ON BEING HOME |
April 13, 2007
ON BEING HOME
Name: SGT Derek McGee
Posting date: 4/13/07
Returned from: Iraq
Hometown: Rhinebeck, NY
Email: [email protected]
I am home now; it’s nice I guess. Things are different. So am I. It is hard to get excited about things, anything really. Food is all right, I get sort of excited about that, and women -- well one anyway. Maybe I’m more mature now; maybe I’m just bored, I don’t know.
I gave up hunting. I regret this because I love venison. I never was very good at hunting and now I just don’t want to do it anymore. I never actually killed a deer, but I scared the hell out of a few. What is the point? They don’t even shoot back. Part of me wants to never touch a gun again, and part of me wants to wrap my hands tightly on my old sixteen, get the scope dead-on, lovingly reapply the camouflage tape, strap two magazines together, throw a round in the chamber, use the meaty-tip of my thumb to flirt with the safety, and go home to Fallujah.
It’s not that loud noises terrify me. It’s just that I don’t respond appropriately to them. My heart goes off like a Led Zeppelin drum solo, my diaphragm sprints, pulling-in far more oxygen than I need, and I want to fight back. But there is no one to fight, there is nowhere to go, nothing to do. I’m supposed to just go on normally, but my body doesn’t know that and though I tell it, sometimes it takes a while for it to listen. There was a time, when a noise that didn’t belong was heard, people looked at me for some leadership, they wanted me to tell them where to go, and what to do; now they just look and think: who is the weirdo hyperventilating at the bar because a waitress dropped a tray. This woman I see at the Vet Center said that the body can reabsorb adrenaline in five to ten minutes. She said to control my breathing and concentrate on something else and remind myself that I really am normal. It works. She is a very smart lady.
I don’t sleep that much at all. Unless of course I’m drunk. It gets tedious though, to start drinking nightcaps at seven so that sleep will come at two. It’s actually worse than just tedious; it’s harmful. You think that drinking will make things better, but it doesn’t. It lets the bad thoughts in. It lets the irrational thoughts in. I spent twenty minutes at a bar the other night, pretending to play a golf video game even though I didn’t have any quarters and I hate video games and I don’t play golf. I watched this little jerky computer-generated guy in funny clothes drive a few white pixels towards a flag. He never got the ball there but I wasn’t thinking about him; I was thinking that if I had taken the vehicles and checked up on the foot patrol instead of deciding to give my worn-out men a break -- I wanted them to get a chance to take their gear off for a minute, the patrol was almost back anyway -- if I had checked their route for them, maybe, just maybe...who knows. So, this stupid fucker in plaid pants sucks at golf and now Mike and John are gone and when I said goodbye they couldn’t hear me because there were holes in their heads that maybe wouldn’t be there if I had decided to check up on the damn patrol. Drinking doesn’t help.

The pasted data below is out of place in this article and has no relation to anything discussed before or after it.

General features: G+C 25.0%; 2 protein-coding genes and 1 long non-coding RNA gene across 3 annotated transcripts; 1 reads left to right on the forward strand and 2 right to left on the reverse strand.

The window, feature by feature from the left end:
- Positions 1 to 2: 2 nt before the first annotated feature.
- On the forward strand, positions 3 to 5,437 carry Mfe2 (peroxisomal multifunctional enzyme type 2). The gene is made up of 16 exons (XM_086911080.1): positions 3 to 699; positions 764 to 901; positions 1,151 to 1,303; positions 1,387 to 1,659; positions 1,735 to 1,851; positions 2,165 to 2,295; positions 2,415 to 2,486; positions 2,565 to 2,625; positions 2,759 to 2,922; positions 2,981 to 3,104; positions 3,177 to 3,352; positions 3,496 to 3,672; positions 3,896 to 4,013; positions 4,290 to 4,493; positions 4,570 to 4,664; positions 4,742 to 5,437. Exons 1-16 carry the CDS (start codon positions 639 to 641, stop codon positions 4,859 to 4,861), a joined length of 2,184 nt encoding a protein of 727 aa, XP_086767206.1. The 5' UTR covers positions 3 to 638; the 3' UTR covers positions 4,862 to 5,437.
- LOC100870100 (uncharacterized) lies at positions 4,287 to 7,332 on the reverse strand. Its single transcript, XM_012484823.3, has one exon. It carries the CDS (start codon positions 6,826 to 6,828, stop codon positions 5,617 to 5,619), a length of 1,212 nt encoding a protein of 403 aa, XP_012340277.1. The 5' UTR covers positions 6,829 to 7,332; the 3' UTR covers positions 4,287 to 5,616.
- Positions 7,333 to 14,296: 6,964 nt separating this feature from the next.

The smart woman at the Vet Center explained it to me. She is very smart. You see, for seven months I ran around everyday wearing eighty pounds of armor plates, ammunition, grenades, water, maps, little cards telling me how to say, “Where are the weapons hidden?”, bandages and tourniquets and this powder that burns the skin to stop the bleeding, radios, and little cards that say, “Sorry we destroyed your house -- go here and we’ll give you money.” It was hot and we carried all this stuff and when we took it off we lifted weights and ran and did all these things. Now I am home. I just had an operation and I sit around and do nothing except take Vicodin, which kills pain that I don’t really feel anyway. I don’t follow the directions; no, I save it up for special occasions. What the hell are special occasions?